* John xviii. 10, 11; Matt. xxvi. 51—54; Mark xiv. 46, 47; Luke xxii. 50, 51. * Matt. xxvi. 57–71; Mark xiv. 53–72; Luke xxii. 54–62; John xviii. 15–27. * Matt. xxviii; Mark xvi; Luke xxiv.; John xx.

In the twenty-first chapter of St. John's gospel are some appearances of our Lord to his disciples, in which Peter is greatly interested, to which the attentive reader is referred. Our Lord there graciously affords Peter an opportunity of making a threefold profession of love for him : which he accepts, and renews to him the apostolical commission, and as it were re-instates him in his high and important office :. requiring him, as the best testimony of love for his Lord, to feed his sheep with fidelity and tenderness. . And notwithstanding his late unsteadiness, our Lord encourageth this disciple to hope, that in his future conduct he would set an example of resolution and fortitude under great difficulties, and at length glorify God by his death, in the service to which he had been appointed.

As we have now proceeded in the history of this apostle to the time of our Lord's ascension, it may be worth the while to look back, and observe those things in the gospels, which imply his peculiar distinction, or at least are honourable to him.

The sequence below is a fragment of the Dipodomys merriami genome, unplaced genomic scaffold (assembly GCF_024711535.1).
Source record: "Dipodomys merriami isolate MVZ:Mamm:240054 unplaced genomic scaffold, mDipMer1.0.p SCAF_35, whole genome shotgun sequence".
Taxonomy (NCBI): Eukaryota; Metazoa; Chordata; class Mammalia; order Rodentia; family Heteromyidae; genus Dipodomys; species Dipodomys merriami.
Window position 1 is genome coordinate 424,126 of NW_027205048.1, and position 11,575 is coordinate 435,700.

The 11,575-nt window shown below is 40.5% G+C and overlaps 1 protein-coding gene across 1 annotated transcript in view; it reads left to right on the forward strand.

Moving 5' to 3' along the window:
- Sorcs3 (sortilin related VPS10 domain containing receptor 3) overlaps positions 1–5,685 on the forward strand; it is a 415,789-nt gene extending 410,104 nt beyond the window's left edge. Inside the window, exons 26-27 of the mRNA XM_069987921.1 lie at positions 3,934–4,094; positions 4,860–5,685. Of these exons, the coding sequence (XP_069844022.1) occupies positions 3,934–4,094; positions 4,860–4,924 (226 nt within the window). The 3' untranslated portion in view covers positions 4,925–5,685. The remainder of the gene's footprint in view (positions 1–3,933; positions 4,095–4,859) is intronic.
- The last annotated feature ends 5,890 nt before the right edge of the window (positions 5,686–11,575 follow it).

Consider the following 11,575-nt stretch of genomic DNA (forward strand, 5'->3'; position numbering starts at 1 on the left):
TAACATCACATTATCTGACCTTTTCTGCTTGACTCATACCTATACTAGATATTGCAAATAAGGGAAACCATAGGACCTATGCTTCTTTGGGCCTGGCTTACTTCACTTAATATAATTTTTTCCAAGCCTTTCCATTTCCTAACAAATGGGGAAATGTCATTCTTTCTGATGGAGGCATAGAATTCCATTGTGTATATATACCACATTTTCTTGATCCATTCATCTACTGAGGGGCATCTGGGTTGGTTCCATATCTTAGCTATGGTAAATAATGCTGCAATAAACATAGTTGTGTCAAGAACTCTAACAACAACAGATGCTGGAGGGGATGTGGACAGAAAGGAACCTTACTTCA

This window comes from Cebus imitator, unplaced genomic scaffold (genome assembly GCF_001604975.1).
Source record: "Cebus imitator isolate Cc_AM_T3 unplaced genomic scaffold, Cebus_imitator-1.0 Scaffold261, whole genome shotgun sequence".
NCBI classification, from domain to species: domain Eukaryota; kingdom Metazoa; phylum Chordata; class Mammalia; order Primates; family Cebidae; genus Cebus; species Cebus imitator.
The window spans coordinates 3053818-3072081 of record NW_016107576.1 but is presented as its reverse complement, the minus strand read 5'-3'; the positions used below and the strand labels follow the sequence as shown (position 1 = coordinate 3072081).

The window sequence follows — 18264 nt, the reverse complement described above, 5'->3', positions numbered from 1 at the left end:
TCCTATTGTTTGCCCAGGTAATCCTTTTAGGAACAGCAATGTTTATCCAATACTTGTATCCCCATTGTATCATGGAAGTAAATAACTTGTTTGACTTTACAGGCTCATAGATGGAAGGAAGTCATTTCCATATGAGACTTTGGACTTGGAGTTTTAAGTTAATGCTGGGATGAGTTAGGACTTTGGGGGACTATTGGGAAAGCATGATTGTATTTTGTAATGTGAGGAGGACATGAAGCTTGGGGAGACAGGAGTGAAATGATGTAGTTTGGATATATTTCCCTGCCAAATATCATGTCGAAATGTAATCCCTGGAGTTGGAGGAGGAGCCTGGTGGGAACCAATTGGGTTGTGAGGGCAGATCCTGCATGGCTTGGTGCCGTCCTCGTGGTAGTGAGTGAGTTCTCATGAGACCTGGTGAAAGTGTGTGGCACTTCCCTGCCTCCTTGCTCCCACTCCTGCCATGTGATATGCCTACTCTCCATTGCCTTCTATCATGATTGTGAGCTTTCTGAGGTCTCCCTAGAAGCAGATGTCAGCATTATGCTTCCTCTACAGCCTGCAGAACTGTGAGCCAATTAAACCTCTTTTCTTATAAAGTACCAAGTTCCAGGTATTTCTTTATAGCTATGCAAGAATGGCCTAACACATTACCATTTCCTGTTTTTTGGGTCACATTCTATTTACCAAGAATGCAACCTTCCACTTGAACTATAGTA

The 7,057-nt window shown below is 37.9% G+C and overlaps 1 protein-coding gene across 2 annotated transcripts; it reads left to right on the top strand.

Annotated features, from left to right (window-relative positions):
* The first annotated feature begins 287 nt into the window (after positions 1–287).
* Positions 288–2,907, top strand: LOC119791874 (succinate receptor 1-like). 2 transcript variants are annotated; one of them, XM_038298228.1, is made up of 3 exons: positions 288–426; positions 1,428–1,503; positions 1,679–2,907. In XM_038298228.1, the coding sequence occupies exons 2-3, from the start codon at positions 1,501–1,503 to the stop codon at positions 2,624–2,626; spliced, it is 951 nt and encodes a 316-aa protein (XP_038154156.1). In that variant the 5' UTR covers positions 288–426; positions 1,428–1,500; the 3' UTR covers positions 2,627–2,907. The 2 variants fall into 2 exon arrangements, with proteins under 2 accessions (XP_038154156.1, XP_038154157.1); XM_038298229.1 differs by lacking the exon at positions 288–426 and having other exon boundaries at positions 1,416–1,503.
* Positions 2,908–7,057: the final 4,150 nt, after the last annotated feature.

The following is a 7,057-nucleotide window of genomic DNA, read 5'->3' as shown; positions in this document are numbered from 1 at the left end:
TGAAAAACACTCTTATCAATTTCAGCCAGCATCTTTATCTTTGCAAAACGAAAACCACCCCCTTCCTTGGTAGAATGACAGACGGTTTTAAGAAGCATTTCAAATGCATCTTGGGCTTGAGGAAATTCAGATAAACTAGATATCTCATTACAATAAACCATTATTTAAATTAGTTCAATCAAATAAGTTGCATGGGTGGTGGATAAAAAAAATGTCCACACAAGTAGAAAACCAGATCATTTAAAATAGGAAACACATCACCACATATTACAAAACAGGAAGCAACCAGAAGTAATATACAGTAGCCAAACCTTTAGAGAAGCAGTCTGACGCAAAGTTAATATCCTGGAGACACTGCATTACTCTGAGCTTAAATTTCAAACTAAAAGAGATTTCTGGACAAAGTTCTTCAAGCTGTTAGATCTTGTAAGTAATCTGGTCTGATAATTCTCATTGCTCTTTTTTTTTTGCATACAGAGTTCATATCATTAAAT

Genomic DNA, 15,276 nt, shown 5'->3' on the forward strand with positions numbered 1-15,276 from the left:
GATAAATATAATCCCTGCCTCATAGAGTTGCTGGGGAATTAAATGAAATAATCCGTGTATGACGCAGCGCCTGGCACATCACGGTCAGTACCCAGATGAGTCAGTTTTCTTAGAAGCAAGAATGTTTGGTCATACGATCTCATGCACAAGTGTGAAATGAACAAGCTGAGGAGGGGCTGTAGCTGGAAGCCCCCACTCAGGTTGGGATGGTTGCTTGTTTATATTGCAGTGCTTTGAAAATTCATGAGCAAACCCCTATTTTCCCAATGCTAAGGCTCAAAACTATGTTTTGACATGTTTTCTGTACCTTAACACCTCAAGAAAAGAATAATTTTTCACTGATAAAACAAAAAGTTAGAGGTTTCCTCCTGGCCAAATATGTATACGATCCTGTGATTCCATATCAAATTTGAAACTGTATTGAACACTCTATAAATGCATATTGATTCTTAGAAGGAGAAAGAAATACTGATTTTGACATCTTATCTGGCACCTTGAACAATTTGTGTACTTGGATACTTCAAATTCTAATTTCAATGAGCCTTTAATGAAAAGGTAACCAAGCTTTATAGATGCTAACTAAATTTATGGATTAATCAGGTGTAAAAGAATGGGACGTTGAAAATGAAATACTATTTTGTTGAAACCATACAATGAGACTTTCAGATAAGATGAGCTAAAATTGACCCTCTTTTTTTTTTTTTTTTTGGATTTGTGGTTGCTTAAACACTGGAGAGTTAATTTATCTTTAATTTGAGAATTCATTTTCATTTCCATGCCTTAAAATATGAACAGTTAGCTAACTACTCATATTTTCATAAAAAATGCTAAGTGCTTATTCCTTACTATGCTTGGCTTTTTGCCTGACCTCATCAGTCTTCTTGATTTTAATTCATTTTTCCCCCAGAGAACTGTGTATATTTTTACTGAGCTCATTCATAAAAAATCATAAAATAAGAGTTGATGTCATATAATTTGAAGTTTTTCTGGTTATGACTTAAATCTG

By Mark ch. v. 37, and Luke viii. 51, we are assured, that Peter was one of the three disciples whom our Lord admitted to be present at the raising of Jairus's daughter. That particular is not mentioned by Matthew, ch. ix. 18–26. From all the first three evangelists we know, that Peter was one of the three whom our Lord took up with him into the mountain, where he was gloriously transformed, Matt. xvii. 1; Mark ix. 2; Luke ix. 28. He was also one of the three whom our Lord took with him apart from the other disciples, when he retired to prayer, a little before his last sufferings. As we know from Matt. xxvi. 37; Mark xiv. 33. But that particular is omitted by Luke, ch. xxii. 39–46.

th a\A’sy avépact rary Trporp, rop uaxtsa avrov Troösvrt wisiv. Chrys. in 1 Cor. hom. 38. Tom. X.

V O L. VI. P